There’s a strong EDM influence running through Prince’s latest, HITnRUN: Phase One, but it’s really nothing new for the artist. Nearly two decades ago Prince was turning out tracks like “The Human Body” and “New World.” Some of the alarmed fans who’ve been freaking out about Prince supposedly chasing modern trends (something he’s also been doing to some degree since the new jack swing touches sprinkled throughout Graffiti Bridge and the various rappers he’s tried to incorporate into his funk since Tony Mosley) must not have heard the many throbbing, pulsating dance remixes that dotted Prince’s maxi-singles, or the similarly-styled remixes that sometimes popped up on the NPG Ahdio Shows.
As with last year’s Art Official Age, Joshua Welton is back on board as co-producer—the first outside producer Prince has worked with for the span of an entire album since beginning his recording career in 1978. HITnRUN feels like a natural extension of Art Official Age, but it’s breezier, tighter, and hangs together better than that album did. There are no goofy spoken-word interludes and the tone is more consistent. Prince and Welton have made an obviously conscious attempt to craft a cohesive atmosphere that runs throughout the album. It’s a lively musical party, one that starts out bursting at the seams with sonic confetti and gradually settles into a near-minimalist approach by the end of its 38 minutes.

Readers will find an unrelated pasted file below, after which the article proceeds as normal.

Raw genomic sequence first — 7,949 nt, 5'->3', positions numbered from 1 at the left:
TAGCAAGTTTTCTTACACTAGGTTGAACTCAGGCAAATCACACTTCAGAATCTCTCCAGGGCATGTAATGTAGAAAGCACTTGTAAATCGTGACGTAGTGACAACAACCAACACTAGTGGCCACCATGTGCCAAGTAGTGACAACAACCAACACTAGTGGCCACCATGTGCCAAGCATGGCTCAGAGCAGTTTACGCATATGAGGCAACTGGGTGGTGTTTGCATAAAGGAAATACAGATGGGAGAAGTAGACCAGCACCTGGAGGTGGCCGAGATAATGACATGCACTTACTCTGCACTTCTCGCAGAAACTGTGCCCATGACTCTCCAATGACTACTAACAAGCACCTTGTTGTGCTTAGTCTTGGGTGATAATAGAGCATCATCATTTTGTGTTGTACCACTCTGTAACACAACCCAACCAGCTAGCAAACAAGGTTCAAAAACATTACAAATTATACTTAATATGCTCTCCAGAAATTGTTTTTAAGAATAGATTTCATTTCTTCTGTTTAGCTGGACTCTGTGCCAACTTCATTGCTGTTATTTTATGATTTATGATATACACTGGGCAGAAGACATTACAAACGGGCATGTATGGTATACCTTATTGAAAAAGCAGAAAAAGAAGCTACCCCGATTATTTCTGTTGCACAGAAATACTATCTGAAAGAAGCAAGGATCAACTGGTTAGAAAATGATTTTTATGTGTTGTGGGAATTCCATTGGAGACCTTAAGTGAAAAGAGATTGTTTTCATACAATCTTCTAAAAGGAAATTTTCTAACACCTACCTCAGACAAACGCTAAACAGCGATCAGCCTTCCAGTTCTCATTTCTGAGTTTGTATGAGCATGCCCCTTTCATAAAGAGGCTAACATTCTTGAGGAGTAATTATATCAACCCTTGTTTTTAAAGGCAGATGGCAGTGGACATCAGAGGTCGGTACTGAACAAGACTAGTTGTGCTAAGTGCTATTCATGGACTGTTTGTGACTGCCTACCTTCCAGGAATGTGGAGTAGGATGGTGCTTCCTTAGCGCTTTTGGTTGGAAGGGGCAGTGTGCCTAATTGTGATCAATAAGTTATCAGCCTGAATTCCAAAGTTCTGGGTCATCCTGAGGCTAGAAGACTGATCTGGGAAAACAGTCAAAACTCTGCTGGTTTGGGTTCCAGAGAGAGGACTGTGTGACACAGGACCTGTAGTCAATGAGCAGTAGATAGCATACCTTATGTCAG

Guest stars abound early on, with Judith Hill taking the primary lead vocal on the celebratory album opener “Million $ Show,” Rita Ora chiming in on “Ain’t About 2 Stop,” and singing/rapping duo Curly Fryz factoring prominently on “Like a Mack.” These early, frothy dance tracks (along with the bass-heavy funk workout “Shut This Down”) rush by breathlessly before Prince reprises one of Art Official‘s strongest moments, “This Could B Us.” Here the song is deconstructed and reassembled as a somber-toned electronic mood piece, highlighted by a searing guitar solo. A brand new song would’ve been preferable, but this remix (sort of along the lines of what he did with the “Dark” remix on Crystal Ball or “Man ‘o’ War” on Rave In2 the Joy Fantastic) serves as a slow-burn midpoint for HITnRUN.
The second half is even stronger, with “Fallinlove2nite” (originally released as a single following its appearance on the TV show New Girl; that one was a different mix, featuring Zooey Deschanel on backing vocals) finding Prince (or more like Camille) bouncing along in classic, uptempo pop mode. “X’s Face” is an itchy funk tune with funny lyrics and stripped-to-the-core production. The deliberately-paced thumper “Hardrocklover” puts the focus squarely on Prince’s guitar. “1000 Xs & Os” also boasts a simpler audio design, moving along slinkily with all the grace and seductive style of the best of Prince’s midtempo R&B. Perhaps most striking of all is the closer, “June,” a lush-yet-sparse ballad with cryptic, surreal lyrics.
While HITnRUN: Phase One isn’t going to erase career-best status for Prince classics like Purple Rain or Sign o’ the Time, it is nonetheless one of his most enjoyable offerings in recent years. When HITnRUN first dropped on Labor Day, it was initially only available exclusively through Tidal‘s streaming service. Luckily, the album was released as a CD and download only a week later (the odd strategy resulted in a Billboard 200 debut of number 70). With only about 11 months separating 2014’s Art Official Age and the brand new HITnRUN: Phase One, there’s plenty of reason to hope for a “Phase Two” soon.